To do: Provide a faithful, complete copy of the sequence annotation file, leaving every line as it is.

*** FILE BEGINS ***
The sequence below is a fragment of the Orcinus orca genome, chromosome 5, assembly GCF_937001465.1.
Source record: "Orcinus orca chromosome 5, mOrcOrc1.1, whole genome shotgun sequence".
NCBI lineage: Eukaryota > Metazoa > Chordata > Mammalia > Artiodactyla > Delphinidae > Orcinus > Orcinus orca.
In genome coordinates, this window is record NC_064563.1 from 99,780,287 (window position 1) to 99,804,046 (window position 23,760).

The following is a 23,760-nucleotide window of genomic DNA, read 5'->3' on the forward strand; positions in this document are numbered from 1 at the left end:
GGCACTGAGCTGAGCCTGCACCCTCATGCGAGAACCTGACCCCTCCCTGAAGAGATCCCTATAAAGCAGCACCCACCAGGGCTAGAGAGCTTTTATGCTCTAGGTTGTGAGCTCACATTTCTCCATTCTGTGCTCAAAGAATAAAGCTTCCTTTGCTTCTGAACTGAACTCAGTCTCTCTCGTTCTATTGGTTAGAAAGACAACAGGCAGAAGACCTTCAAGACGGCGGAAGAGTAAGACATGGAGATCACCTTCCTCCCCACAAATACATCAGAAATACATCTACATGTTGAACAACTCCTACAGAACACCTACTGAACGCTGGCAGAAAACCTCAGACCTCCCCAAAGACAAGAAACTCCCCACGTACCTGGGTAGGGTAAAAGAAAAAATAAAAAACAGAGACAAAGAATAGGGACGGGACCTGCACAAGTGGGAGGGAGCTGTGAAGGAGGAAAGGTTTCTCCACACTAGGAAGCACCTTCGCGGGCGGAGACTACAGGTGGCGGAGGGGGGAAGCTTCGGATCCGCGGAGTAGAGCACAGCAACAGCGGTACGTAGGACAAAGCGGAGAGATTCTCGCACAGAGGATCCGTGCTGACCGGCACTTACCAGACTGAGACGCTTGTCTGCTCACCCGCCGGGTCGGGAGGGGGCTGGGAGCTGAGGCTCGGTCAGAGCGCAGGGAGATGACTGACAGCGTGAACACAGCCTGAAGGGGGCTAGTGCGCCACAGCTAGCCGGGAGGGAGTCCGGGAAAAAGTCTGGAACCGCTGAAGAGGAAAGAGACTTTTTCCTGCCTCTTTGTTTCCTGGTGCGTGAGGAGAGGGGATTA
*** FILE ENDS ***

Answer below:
The sequence below is a fragment of the Orcinus orca genome, chromosome 5, assembly GCF_937001465.1.
Source record: "Orcinus orca chromosome 5, mOrcOrc1.1, whole genome shotgun sequence".
NCBI lineage: Eukaryota > Metazoa > Chordata > Mammalia > Artiodactyla > Delphinidae > Orcinus > Orcinus orca.
In genome coordinates, this window is record NC_064563.1 from 99,780,287 (window position 1) to 99,804,046 (window position 23,760).

The following is a 23,760-nucleotide window of genomic DNA, read 5'->3' on the forward strand; positions in this document are numbered from 1 at the left end:
GGCACTGAGCTGAGCCTGCACCCTCATGCGAGAACCTGACCCCTCCCTGAAGAGATCCCTATAAAGCAGCACCCACCAGGGCTAGAGAGCTTTTATGCTCTAGGTTGTGAGCTCACATTTCTCCATTCTGTGCTCAAAGAATAAAGCTTCCTTTGCTTCTGAACTGAACTCAGTCTCTCTCGTTCTATTGGTTAGAAAGACAACAGGCAGAAGACCTTCAAGACGGCGGAAGAGTAAGACATGGAGATCACCTTCCTCCCCACAAATACATCAGAAATACATCTACATGTTGAACAACTCCTACAGAACACCTACTGAACGCTGGCAGAAAACCTCAGACCTCCCCAAAGACAAGAAACTCCCCACGTACCTGGGTAGGGTAAAAGAAAAAATAAAAAACAGAGACAAAGAATAGGGACGGGACCTGCACAAGTGGGAGGGAGCTGTGAAGGAGGAAAGGTTTCTCCACACTAGGAAGCACCTTCGCGGGCGGAGACTACAGGTGGCGGAGGGGGGAAGCTTCGGATCCGCGGAGTAGAGCACAGCAACAGCGGTACGTAGGACAAAGCGGAGAGATTCTCGCACAGAGGATCCGTGCTGACCGGCACTTACCAGACTGAGACGCTTGTCTGCTCACCCGCCGGGTCGGGAGGGGGCTGGGAGCTGAGGCTCGGTCAGAGCGCAGGGAGATGACTGACAGCGTGAACACAGCCTGAAGGGGGCTAGTGCGCCACAGCTAGCCGGGAGGGAGTCCGGGAAAAAGTCTGGAACCGCTGAAGAGGAAAGAGACTTTTTCCTGCCTCTTTGTTTCCTGGTGCGTGAGGAGAGGGGATTA